Noise Reduction

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Audacity's Noise Reduction effect can be used to attenuate constant background noise such as tape hiss, electric fans or hums. It will not work very well for removing talking or music in the background. There are two steps:
  • Show Audacity a "noise profile" - a short section of audio containing only the noise to be reduced
  • Return to the effect to apply the noise profile to all the audio.
 
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Contents

How does Audacity's Noise Reduction work?

Audacity's Noise Reduction effect is in essence a multi-band digital noise gate, automatically shaped by the Noise Profile you supply.

In other words it looks at the noise sample, works out what the noise floor is in each of the frequency bands, and uses this as the threshold for a bank of noise gates.

When the audio is processed, it is processed into the same frequency bands, and passed through the noise gates, so if that frequency band has only noise in it, the noise will be blocked. If there is signal in that band (which will also mask the noise from being heard) then the gate opens and the signal (and noise) is let through.

As with all noise filters, Noise Reduction may not always eliminate all the noise without affecting the quality of the rest of the audio. If Audacity's Noise Reduction effect does not work as well as you would like, or if you have no sample of audio that is only noise, go to Other Techniques below.

A more technical explanation of Noise Reduction can be found here.

Noise Reduction steps

Reducing noise is a two-step process: noise profiling followed by noise reduction.

Get Noise Profile

In the first step, you select a portion of your sound which contains all noise and no signal, in other words, select the part that's silent except for the noise. Usually this will be at the start or end of the track, but if the track has no lead-in or lead-out, try zooming in to hit a precise spot between a note or word. You select the part of the track that is just noise by clicking in the track and dragging a selection out with your mouse or with the arrow keys on your keyboard. Then choose Effect > Noise Reduction and click Get Noise Profile button. Audacity learns from this selection what the noise sounds like, so it knows what to filter out later.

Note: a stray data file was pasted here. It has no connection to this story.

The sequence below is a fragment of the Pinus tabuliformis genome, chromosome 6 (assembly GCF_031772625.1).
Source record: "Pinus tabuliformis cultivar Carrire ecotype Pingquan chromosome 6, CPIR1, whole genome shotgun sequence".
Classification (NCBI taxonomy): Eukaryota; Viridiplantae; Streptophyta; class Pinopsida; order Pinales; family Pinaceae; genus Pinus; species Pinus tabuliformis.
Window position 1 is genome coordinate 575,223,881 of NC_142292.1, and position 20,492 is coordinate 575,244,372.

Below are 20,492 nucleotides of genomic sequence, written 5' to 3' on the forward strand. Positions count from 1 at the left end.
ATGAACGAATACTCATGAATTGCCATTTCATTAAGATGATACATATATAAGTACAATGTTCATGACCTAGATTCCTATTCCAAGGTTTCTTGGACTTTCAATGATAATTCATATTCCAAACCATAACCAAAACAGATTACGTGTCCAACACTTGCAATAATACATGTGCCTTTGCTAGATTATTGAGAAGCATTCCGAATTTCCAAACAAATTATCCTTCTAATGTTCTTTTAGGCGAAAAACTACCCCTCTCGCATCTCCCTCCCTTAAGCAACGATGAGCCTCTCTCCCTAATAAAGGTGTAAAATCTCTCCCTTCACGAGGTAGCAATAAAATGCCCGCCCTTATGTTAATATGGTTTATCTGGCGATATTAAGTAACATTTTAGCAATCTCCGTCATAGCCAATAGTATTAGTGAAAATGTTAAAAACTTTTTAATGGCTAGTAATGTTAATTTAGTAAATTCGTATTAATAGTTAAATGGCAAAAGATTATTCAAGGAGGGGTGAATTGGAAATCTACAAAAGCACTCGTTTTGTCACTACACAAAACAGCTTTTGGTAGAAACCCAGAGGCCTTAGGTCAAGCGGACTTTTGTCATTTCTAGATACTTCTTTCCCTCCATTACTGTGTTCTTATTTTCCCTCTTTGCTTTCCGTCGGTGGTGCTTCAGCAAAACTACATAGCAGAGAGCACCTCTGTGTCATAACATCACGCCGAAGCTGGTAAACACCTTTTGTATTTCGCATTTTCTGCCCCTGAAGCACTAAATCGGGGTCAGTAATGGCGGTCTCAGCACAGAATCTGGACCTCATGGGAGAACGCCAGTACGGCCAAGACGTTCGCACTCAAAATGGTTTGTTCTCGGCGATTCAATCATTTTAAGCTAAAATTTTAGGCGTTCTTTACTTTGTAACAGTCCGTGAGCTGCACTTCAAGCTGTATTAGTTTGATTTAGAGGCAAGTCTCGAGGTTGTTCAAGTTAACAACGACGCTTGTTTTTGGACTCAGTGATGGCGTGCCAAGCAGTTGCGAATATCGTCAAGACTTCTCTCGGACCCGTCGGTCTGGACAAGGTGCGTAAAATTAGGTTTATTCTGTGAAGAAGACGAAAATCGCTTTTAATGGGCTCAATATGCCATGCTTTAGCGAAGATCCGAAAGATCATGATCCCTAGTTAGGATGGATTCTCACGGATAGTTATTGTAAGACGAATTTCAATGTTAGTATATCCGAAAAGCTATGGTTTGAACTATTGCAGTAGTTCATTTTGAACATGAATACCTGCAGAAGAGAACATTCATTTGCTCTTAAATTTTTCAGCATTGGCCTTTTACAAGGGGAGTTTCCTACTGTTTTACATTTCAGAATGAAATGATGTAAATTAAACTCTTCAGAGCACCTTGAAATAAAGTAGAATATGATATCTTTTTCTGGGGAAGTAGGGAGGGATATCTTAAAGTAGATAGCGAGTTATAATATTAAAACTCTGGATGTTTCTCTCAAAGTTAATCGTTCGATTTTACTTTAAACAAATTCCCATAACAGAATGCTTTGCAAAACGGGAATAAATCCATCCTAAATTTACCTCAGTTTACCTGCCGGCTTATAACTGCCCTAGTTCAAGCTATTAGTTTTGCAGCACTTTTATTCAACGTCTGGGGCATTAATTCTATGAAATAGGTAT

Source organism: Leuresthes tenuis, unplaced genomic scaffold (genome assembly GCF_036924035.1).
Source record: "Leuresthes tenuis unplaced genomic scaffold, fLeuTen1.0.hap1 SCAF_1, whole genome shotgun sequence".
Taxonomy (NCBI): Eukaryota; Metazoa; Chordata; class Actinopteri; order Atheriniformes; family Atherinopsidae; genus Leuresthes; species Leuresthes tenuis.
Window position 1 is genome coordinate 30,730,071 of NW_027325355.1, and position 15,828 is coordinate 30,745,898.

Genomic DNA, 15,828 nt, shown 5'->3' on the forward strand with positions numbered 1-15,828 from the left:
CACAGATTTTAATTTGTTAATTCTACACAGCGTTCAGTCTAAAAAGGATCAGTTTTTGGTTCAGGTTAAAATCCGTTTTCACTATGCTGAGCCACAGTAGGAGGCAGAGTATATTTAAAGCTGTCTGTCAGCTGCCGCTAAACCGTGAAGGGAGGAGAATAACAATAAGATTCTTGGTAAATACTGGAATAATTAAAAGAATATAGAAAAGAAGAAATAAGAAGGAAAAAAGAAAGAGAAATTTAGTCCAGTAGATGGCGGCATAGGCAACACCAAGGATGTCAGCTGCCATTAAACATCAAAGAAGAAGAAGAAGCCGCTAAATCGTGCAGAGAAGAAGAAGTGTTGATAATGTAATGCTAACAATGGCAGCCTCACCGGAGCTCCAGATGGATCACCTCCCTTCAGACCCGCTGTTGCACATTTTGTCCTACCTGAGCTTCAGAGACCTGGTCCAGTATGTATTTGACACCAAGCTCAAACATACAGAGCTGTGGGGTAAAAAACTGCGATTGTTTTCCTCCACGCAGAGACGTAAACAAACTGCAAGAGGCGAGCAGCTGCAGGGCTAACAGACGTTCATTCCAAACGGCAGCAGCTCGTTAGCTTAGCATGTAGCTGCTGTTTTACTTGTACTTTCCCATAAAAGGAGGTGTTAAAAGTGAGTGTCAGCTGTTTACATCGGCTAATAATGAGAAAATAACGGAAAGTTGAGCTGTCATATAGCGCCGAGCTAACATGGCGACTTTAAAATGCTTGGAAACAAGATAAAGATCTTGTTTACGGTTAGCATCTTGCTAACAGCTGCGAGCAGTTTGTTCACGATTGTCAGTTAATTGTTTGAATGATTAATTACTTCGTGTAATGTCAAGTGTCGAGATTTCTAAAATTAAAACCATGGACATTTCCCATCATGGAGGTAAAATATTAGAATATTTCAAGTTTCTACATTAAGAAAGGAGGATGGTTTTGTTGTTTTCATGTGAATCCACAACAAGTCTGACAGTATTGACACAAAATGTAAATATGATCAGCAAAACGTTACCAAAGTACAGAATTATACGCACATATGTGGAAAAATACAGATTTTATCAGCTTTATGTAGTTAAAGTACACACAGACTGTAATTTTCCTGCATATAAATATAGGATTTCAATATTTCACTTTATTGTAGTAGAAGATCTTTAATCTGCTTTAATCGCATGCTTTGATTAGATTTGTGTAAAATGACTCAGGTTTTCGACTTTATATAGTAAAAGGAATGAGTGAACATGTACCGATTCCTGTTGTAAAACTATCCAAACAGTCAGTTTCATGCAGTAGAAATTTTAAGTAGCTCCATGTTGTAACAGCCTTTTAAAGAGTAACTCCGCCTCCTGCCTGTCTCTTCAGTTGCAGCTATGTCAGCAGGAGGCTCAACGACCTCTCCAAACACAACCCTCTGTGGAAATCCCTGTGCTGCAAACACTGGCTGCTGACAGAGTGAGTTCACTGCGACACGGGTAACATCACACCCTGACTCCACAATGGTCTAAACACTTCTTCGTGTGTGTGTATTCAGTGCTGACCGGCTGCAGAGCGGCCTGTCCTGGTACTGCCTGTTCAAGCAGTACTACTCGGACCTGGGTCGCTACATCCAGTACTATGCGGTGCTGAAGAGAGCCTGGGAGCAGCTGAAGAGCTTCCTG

The Noise Reduction

Then, select the audio from which you want the noise discarded, which you do by clicking in the track and dragging a selection area with your mouse. You must select a minimum of 2048 samples, or about 0.05 seconds at 44100 Hz sample rate. A longer selection is better as the effect is able to get a more accurate picture of the noise. Duplicating a short section of noise and selecting the original and (possibly several) duplicates will not help.

Note however that you may not necessarily want to apply Noise Reduction to the whole track. This is because most Noise Reduction takes some of the music away with the noise, and adds or exposes artifacts in the recording. If you only have a few spots in the track that need a small amount of Noise Reduction, you may well want to select only those areas to reduce noise from. But if the spots need a greater amount of Noise Reduction, they may once noise is discarded have a rather different "feel" or timbre than the rest of the track, and betray that it has been treated at those points. In this case it may be better to reduce noise from the whole track so that it sounds consistent. To apply Noise Reduction to the entire track, select all of it by clicking in the Track Control Panel where the Mute/Solo buttons are, or if you only have one track on the screen you can use Edit > Select > All or the hotkey CTRL + A (or (CMND + A on a Mac).

Having selected the length of audio from which you want to reduce noise, choose Effect > Noise Reduction again, but this time, click the Image of selected radio button Reduce radio button and then click on the OK button. It may take a few seconds or longer depending on how much track you selected.

If you want to apply Noise Reduction at the current settings, you can use "Repeat Last Effect" CTRL + R (or COMMAND + R on Mac) to run Noise Reduction after obtaining the Noise Profile, rather than reopen the effect dialog.
If not enough noise was eliminated, or too much of the recording was eliminated along with the noise, you can use Edit > Undo and try Noise Reduction again with a lower value of Noise Reduction or with a lower value of Sensitivity. You don't have to get a new Noise Profile again if you think the first one was fine.

Bill 06Feb2015: I question the need for the first tip (amplifying the noise sample) now that the algorithm has been fixed. I have no experience with the second tip (duplicate and mix), so if someone thinks that tip is still valid please put it back in the main text.

However if the problem is that too much of the signal (music, voice, etc.) has been eliminated along with the noise, you can also try going back to the selection chosen for the Noise Profile and reducing its amplification (Effect > Amplify). Then use this as a new Noise Profile. <p>Sometimes running the filter a second time using a Noise Profile that is a de-amplified section of track can give a good result.

Another possibility is to select and Edit > Duplicate the track you want to reduce noise from before applying Noise Reduction, and adjust the relative volume of the two tracks (using the -....+ gain slider on the Track Control Panel) so you get the best mix of the original and noise eliminated tracks.</p>

Note that if the nature of the background noise changes significantly during the course of the audio, it will be best to take an individual sample of the changed noise and apply that noise sample to the section of audio affected by that particular noise.

Special cases

Noise Reduction with Cassettes

Cassettes are slightly different from other sources in that its not uncommon for the noise profile to change through the course of the tape, due to accumulation of dirt on the tape heads, either during play or during record, or both.